The Art of Memoir

Mary Karr is known for her series of memoirs about her difficult childhood. In this new book about how to write a memoir, she quotes from some of the best works in the genre including McCourt’s Angela’s Ashes, Nabokov’s Speak, Memory, and Wild: from Lost to Found on the Pacific Crest Trail by a former student of hers, Cheryl Strayed.

What exactly is a memoir? The name is very descriptive. It’s a work based on memory. But it’s not the same as an autobiography for it concentrates on a specific period of life and is centered by a theme. For instance, Jeanette Winterson’s Oranges Are Not the Only Fruit chronicles a teenager’s adoption into a strict fundamentalist family, her adopted mom’s mistreatment of her, and her eventual rebellion from this way of life. It’s a memoir about a young woman discovering her true self.

Karr has plenty of what she considers the prime ingredient for a memoir—voice. She defines voice as “not just a manner of talking, It’s an operative mindset and way of perceiving…” You could describe Karr’s voice as sassy, informal, sometimes even, badass.

One of the wonderful things about this writing guide is that she provides lots of examples of memoirs that work and feature writers who share the personal moments that made them who they are today. That provide as Karr says, “the true, truer, truest story.”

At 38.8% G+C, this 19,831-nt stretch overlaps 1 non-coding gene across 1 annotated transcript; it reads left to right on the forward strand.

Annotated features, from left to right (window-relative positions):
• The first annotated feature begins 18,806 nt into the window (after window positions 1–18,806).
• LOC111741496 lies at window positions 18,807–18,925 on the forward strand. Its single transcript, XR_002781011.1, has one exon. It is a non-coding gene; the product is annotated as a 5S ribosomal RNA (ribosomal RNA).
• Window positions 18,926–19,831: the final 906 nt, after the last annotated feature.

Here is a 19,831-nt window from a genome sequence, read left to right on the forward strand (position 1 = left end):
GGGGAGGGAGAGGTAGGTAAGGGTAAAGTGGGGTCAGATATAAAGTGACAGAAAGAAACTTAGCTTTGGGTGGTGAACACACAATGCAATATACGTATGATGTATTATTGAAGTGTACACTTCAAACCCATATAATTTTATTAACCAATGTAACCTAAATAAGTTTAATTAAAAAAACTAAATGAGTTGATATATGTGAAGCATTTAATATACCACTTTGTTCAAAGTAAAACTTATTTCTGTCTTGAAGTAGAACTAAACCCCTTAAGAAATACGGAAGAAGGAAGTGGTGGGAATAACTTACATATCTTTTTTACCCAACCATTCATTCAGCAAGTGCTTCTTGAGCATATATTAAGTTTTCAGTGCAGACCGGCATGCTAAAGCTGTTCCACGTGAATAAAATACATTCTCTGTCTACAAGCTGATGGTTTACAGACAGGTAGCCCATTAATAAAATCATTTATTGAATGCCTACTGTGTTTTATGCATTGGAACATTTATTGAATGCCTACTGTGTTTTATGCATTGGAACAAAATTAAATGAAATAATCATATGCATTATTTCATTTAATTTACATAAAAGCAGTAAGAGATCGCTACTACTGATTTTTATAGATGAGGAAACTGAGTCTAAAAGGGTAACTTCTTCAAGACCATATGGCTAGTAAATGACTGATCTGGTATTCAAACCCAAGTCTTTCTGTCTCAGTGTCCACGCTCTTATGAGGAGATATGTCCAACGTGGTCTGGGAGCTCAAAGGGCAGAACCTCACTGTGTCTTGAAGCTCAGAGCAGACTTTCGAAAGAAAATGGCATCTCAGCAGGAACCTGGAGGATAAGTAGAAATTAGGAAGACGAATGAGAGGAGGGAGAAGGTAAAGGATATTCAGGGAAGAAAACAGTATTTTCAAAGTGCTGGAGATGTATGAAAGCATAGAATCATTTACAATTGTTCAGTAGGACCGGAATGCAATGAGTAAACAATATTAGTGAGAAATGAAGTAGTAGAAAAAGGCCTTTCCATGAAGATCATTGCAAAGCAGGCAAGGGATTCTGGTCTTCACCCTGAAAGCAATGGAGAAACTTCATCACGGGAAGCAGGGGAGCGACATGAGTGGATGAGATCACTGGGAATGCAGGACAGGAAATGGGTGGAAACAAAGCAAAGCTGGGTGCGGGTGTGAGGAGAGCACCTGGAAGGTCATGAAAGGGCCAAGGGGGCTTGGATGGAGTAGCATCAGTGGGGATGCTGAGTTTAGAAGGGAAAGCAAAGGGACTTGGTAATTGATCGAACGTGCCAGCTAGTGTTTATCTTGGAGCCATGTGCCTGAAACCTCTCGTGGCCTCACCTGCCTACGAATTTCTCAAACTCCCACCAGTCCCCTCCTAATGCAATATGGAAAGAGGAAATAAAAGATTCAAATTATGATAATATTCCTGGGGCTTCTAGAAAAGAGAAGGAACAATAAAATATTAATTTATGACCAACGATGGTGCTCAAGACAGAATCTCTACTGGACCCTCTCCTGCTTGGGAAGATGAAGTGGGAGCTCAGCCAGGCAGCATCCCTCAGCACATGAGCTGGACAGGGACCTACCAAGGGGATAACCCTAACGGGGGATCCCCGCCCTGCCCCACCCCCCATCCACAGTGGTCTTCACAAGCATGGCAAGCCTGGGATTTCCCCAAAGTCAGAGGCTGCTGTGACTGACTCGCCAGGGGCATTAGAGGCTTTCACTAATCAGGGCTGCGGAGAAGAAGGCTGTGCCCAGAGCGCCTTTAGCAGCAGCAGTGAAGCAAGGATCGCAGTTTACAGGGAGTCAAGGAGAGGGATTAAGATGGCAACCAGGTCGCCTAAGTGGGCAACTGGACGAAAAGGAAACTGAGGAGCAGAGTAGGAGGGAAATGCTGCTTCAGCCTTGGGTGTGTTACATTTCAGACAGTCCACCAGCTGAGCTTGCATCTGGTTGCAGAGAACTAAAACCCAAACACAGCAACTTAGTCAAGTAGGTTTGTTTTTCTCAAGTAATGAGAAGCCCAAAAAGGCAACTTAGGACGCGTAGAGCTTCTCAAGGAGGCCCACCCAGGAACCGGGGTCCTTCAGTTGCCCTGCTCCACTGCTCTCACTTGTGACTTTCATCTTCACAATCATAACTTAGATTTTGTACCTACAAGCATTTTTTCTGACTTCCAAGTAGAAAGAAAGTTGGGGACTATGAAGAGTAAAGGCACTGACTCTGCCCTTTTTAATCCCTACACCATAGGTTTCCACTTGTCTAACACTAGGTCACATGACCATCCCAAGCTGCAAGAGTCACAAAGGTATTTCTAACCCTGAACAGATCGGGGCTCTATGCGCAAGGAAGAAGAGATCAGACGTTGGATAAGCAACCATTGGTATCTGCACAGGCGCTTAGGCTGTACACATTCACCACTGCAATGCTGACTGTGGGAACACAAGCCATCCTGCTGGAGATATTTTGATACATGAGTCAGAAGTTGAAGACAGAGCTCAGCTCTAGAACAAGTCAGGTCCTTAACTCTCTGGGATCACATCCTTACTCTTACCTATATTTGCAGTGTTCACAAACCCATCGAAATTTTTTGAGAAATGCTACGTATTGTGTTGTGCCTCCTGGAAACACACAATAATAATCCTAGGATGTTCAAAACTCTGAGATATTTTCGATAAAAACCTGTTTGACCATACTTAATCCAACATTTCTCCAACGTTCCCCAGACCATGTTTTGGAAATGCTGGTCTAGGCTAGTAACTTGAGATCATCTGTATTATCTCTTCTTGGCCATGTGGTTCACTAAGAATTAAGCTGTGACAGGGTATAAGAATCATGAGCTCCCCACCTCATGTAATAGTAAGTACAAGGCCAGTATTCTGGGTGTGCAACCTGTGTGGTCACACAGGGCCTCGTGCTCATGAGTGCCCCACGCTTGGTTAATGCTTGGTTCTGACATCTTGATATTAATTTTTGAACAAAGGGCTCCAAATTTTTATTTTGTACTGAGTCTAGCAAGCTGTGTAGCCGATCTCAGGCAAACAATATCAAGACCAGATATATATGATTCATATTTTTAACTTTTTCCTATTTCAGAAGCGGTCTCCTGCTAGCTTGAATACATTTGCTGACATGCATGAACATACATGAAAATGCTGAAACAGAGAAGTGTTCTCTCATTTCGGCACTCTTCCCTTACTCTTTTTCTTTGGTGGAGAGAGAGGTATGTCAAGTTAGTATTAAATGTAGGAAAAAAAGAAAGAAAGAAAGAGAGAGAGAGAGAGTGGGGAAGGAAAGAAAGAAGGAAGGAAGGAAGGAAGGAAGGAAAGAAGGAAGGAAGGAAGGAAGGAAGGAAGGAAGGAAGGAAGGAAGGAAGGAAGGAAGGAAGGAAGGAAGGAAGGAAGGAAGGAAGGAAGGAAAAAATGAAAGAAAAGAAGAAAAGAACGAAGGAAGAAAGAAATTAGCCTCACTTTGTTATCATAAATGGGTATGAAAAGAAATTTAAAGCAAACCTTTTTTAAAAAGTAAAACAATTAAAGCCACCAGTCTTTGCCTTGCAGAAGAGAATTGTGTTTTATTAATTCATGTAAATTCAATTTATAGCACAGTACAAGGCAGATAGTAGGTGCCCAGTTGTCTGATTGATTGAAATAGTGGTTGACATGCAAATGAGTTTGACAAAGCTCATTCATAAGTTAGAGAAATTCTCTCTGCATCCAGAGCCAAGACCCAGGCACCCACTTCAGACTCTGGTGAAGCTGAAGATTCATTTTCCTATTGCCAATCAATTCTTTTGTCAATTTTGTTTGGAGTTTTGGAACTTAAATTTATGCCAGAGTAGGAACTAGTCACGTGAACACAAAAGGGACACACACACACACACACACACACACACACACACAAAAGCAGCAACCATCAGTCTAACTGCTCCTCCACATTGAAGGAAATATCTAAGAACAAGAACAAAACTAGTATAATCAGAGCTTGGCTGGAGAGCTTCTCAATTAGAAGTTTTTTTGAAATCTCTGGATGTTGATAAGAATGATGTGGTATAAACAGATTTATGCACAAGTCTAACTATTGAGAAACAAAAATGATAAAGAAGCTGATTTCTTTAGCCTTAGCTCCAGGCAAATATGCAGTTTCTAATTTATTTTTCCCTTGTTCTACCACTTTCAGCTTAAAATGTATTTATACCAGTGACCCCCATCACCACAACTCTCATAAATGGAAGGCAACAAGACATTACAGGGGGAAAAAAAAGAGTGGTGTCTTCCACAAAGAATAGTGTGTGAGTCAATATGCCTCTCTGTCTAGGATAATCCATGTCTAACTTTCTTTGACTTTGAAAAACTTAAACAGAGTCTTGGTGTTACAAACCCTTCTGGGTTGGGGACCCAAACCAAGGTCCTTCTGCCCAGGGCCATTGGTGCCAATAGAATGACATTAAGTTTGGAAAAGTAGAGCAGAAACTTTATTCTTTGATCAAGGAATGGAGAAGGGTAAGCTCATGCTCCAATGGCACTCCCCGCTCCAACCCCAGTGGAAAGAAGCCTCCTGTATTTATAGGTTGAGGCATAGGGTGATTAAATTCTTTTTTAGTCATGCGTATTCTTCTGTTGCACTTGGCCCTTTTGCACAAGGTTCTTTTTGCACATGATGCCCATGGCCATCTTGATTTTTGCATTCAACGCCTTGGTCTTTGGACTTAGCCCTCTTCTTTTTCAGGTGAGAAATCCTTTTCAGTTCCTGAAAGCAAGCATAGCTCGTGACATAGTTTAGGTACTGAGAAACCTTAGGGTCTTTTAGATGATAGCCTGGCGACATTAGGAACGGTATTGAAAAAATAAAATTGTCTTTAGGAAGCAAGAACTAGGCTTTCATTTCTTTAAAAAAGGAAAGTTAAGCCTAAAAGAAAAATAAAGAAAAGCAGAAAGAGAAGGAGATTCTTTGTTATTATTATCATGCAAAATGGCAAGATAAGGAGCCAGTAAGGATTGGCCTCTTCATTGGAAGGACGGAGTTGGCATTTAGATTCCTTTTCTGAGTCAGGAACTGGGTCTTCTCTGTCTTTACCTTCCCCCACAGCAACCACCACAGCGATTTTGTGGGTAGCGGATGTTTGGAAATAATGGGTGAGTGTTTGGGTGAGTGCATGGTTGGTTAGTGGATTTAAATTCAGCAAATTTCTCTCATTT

She describes teaching her new grad students about the vicissitudes of memory by acting out a fake scene with a colleague. He phones her several times during class, and everyone can tell they were having an extended argument. This man suddenly appears in the classroom and they have a heated discussion in front of the students. Afterward, Karr has the students describe what happened, what was said, etc.  With 12 students in the class, there are 12 conflicting stories of what just happened.

Karr’s point: memory is in many ways subjective, yet she still insists that you discover your own truths, your own past.

Other than voice, her other main suggestion is to fill your pages with carnality. By this she doesn’t mean anything sexual, but more the world of the senses: smell, touch, taste, sight, hearing, kinesthesia. These will (pardon the pun) flesh out your narrative and make what you are describing real to the reader, and memorable.

Karr brings 30 years of teaching the form and many years of creating her own to this guide. She is passionate about writing memoirs and a great teacher. Even if you don’t plan to write your own, this book makes a fine companion to reading them. Karr even includes a list of the ones she considers top-notch. It’s not a short list, but would make a great project for these coming long winter nights.

For anyone interested in learning more about the form, we will have a workshop on them--co-sponsored by the Writer’s Guild at Bloomington--this Sunday at 2 p.m. in Room 2B.